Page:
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MIAMI (CBSMiami) – Whether it’s a crown, an implant, or a bridge, dental work usually stays with us for life. Today, more of these products are now being imported.
There are no regulations or mandatory inspections before these items are put in a patient’s mouth.
Dickerman Dental Prosthetics in Massachusetts has made quality a priority for three generations. They use top notch materials and many of the workers have been at their craft for more than 20 years.
Company president Ira Dickerman is concerned patients might be getting devices that aren’t up his standards.
Dickerman believes the products coming in from Mexico, Costa Rica, the Philippines and China are not as well made as those produced domestically. The National Association of Dental Laboratories estimates up to 40 percent of these products are now coming from overseas.
Dr. David Samuels, chairman of the Board of Registration for dentistry in Massachusetts, explained there is no oversight of these products by the Food and Drug Administration.
“There are certainly concerns that the metals could have lead in them. That is not a substance you want in your body, or other, even carcinogenic materials,” added Dr. Samuels.
It is not just imports that don’t get scrutinized. Ten states have enacted some type of consumer safeguards for dental labs.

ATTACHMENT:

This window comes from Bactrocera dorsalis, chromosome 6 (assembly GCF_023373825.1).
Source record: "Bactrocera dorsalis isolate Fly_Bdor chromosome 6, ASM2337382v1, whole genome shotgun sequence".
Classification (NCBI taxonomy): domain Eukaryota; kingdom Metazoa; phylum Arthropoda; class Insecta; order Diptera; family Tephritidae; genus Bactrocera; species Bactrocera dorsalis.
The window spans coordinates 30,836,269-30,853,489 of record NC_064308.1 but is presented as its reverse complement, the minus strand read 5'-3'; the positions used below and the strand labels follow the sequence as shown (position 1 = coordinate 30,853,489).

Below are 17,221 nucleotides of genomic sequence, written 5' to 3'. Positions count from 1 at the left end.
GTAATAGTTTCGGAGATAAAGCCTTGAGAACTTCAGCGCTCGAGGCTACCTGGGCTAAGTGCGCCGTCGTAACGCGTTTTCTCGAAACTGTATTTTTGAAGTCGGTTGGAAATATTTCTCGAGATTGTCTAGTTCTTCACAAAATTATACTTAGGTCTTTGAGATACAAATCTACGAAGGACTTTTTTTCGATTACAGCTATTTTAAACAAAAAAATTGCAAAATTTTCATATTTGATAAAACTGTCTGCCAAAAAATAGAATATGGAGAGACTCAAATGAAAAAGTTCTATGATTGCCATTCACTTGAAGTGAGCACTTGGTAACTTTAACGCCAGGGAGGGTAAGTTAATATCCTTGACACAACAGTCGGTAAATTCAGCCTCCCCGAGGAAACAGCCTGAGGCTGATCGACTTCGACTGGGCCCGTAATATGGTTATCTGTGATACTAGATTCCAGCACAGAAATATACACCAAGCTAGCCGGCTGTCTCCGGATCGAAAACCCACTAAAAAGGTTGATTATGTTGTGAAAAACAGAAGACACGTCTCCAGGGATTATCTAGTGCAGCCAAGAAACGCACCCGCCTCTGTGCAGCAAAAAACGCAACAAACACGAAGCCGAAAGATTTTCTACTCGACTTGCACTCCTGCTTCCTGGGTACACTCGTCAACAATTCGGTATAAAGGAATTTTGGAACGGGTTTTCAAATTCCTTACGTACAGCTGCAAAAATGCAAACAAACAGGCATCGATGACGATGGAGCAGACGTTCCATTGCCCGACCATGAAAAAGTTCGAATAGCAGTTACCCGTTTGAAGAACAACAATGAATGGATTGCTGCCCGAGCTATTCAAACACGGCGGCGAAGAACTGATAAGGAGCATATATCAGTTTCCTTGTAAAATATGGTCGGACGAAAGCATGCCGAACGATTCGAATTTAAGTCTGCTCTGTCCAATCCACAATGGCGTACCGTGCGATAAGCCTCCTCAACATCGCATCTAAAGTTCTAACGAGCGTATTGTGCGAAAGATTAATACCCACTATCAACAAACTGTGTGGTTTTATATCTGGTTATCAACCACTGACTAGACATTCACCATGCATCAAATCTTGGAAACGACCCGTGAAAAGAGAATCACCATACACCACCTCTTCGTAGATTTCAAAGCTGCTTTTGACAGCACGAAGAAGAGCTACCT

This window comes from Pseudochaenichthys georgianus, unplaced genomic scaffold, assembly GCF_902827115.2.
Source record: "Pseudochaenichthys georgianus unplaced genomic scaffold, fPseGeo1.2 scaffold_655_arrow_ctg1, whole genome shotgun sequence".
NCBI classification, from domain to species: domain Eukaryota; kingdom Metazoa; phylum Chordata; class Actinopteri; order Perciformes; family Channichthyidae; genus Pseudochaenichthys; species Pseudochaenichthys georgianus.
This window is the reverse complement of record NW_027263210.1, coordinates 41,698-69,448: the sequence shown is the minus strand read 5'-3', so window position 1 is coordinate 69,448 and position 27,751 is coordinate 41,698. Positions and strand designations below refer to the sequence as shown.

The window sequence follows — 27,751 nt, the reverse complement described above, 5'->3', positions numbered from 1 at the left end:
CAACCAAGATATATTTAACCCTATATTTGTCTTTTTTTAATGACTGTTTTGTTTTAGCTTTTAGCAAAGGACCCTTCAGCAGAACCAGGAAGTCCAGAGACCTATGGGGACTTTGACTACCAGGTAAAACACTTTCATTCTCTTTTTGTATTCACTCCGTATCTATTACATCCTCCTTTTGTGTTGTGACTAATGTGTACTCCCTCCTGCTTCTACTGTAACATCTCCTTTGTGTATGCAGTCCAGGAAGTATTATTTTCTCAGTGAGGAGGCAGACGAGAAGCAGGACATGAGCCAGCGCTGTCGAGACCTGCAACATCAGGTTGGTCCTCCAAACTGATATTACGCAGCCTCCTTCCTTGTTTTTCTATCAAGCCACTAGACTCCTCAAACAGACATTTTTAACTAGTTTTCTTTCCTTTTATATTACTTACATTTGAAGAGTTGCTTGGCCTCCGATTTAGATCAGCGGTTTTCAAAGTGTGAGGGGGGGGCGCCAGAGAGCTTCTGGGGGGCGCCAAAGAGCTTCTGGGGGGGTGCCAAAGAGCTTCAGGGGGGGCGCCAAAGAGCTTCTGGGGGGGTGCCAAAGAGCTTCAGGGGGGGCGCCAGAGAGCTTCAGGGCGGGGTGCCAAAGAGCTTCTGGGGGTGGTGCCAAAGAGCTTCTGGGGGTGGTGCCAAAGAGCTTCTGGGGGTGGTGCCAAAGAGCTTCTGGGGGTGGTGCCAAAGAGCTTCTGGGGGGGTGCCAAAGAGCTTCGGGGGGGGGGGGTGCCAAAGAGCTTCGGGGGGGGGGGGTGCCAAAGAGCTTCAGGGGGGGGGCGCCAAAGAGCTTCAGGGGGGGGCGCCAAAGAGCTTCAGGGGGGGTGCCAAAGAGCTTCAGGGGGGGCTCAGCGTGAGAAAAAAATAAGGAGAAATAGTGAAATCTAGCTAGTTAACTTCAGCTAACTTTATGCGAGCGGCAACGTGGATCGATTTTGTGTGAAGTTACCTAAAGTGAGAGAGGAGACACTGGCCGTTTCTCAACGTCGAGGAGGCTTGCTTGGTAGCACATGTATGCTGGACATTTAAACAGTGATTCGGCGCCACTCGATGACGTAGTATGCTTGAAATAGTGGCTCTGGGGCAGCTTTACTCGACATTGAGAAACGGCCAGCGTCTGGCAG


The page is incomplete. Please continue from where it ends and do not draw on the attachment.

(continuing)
While, Florida has some safeguards in place requiring labs to register, disclose materials and point of origin, no out of state labs are required to register and dentists are not required to use registered labs.
Brad Dalton, Deputy Press Secretary for the Florida Department of Health says ultimately, “the prescribing dentist is responsible for the final work product.”
Steve Sheehan, a vice president at Straumann USA in Andover, said a state of the art dental manufacturer, said someone could literally open a dental lab in their basement if they wanted in Massachusetts.
“You need to have a license to cut hair, but you don’t need to have a license to create a restoration that is going in a patient’s mouth,” added Sheehan.
According to Sheehan, many reputable companies have industry certifications, but he still believes government should get involved.
“There needs to be a certain amount of trace-ability to the products if something goes wrong,” he said. “There are issues of warranty when talk about product that fails.”
Dr. Samuels said he would like to see the Board of Registration develop standards for labs.
“I think the labs would benefit. I think the dentists would benefit. But most importantly, I think the consumer, the public, would benefit as patients,” he said.
In the meantime, experts say it’s okay to ask a dentist if they know where their products are made, and if they use a lab certified by an industry trade association.